WATCH: Baby rhino Granville meets friendly giraffes on first day out

By Simon Penfold | Bewdley | Attractions | Published:

It's been a big week for a new baby rhino at West Midland Safari Park, who's been introduced to his family, met his new neighbours and finally been named.

Newly-named Granville with mum Ailsa and aunties Trixie and Mtuba

Now, at almost three weeks old, keepers at the attraction have settled on the name Granville – with all babies born at the park in 2018 being given names beginning with G.

WATCH: Granville meets park giraffes

Baby rhino 'Granville' meets family at West Midland Safari Park

Deputy head keeper of ungulates, Ian Nock, said: “The keepers all gave different suggestions for names, but after a vote, the name ‘Granville’ was a clear winner, as we agreed it really suits his personality.

“Myself and the other keepers are so pleased that little Granville has now managed to meet with the rest of our rhinos and have a play with his brother and half-sister.

"He is already proving to be quite brave with the other animals in the reserve, but it always helps when you have a mother who weighs nearly two tonnes close behind you.”

Granville navigates his way between the legs of his new neighbours

At just nine days old, keepers decided that the curious calf was ready to venture out and about to meet the rest of his family and the other creatures in the African Plains section of the Safari Drive-through.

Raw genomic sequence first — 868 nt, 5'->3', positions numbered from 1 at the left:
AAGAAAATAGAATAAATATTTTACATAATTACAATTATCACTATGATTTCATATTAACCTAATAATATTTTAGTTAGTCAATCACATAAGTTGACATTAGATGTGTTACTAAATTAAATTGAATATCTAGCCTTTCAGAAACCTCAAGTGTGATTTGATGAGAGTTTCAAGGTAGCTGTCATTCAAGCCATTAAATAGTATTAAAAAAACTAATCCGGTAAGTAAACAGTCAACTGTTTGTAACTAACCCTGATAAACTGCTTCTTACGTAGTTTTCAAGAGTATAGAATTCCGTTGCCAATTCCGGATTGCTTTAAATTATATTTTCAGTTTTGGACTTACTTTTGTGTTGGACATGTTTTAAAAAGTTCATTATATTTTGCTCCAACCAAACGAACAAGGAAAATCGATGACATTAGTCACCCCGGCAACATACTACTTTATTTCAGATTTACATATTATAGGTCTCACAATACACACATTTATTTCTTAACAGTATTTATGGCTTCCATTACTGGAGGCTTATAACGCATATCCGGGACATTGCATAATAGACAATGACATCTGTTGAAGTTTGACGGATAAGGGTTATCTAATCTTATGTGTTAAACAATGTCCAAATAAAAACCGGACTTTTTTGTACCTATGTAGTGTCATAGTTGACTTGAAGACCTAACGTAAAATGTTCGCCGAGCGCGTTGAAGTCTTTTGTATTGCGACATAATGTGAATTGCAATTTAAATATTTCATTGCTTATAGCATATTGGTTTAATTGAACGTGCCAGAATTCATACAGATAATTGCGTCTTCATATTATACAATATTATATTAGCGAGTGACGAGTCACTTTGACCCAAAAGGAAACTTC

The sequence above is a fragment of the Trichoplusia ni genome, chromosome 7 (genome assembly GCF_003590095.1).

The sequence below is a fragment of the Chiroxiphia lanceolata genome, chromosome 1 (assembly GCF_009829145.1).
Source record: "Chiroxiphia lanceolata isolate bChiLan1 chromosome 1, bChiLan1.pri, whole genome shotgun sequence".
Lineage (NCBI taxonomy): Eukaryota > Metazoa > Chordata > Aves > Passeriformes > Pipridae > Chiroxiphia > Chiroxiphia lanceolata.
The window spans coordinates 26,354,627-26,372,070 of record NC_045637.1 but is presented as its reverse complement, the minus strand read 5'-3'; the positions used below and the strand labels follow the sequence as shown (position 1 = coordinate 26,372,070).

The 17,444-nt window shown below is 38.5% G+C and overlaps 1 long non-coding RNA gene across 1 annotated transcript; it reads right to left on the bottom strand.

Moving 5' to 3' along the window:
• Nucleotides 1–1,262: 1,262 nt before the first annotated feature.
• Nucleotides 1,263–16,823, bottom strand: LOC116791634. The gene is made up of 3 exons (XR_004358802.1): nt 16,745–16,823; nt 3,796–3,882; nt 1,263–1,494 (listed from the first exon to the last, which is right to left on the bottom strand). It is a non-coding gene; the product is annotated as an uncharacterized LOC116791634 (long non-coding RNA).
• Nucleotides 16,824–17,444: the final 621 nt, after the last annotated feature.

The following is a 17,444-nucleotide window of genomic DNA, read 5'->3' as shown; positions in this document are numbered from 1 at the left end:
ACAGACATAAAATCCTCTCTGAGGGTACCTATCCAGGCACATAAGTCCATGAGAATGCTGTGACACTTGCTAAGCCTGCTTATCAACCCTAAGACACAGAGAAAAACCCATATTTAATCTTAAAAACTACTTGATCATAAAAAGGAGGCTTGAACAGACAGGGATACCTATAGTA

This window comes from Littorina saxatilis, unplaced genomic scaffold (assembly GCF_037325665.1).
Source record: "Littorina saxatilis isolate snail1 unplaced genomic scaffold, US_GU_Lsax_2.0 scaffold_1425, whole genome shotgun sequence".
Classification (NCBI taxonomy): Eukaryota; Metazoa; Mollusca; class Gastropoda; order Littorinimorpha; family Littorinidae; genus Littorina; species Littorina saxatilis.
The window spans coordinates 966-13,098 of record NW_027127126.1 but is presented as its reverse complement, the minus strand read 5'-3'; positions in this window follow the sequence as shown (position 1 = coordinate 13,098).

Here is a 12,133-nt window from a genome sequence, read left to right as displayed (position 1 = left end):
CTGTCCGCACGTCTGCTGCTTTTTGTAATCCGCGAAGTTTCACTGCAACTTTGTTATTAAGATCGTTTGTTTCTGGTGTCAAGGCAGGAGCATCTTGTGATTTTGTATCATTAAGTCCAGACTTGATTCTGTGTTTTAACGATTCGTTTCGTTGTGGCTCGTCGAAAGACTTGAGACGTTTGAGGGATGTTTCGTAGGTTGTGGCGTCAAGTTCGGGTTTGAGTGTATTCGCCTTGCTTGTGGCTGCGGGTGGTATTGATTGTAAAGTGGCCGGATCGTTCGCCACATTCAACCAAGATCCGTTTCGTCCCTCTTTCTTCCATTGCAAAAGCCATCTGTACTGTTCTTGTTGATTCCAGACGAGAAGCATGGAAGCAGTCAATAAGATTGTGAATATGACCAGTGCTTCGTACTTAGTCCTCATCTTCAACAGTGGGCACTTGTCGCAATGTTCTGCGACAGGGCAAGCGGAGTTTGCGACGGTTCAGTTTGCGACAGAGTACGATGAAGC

The tiny rhino at first appeared slightly unsure about navigating his way around a new habitat with unusual inhabitants.

But after some gentle coaxing from mum, eight-year-old Ailsa, the bouncing baby boy was soon charging around, coming nose-to-nose with older brother Ekozu and nuzzling watchful aunties, Trixie and Mtuba.

Granville's mum is eight-year-old Ailsa, who weighs a whopping two tonnes

To their delight, some lucky visitors even got to witness the baby weaving his way in and out of the long legs of the giraffes, who carefully tiptoed around the boisterous calf.


Mr Nock added: “His birth is another great example of the committed work we continue to maintain here at the Park regarding our breeding programmes.”

At the last count, just over 20,000 wild southern white rhinos remained in South Africa, with 1,028 killed in 2017.

Therefore any birth is of great importance for their conservation.

The youngster is the third baby white rhino born at the park within three years and joins his brother, Ekozu, half-sister, Fahari, and the rest of the ‘crash’, bringing the number of southern white rhinos at the park to eight.

The ‘crash’ of rhinos can be seen at the park's four-mile Safari Drive-through.

Simon Penfold

By Simon Penfold
Business Editor - @SPenfold_star

Business Editor based at the Express & Star's head office in Wolverhampton, looking for stories big & small.


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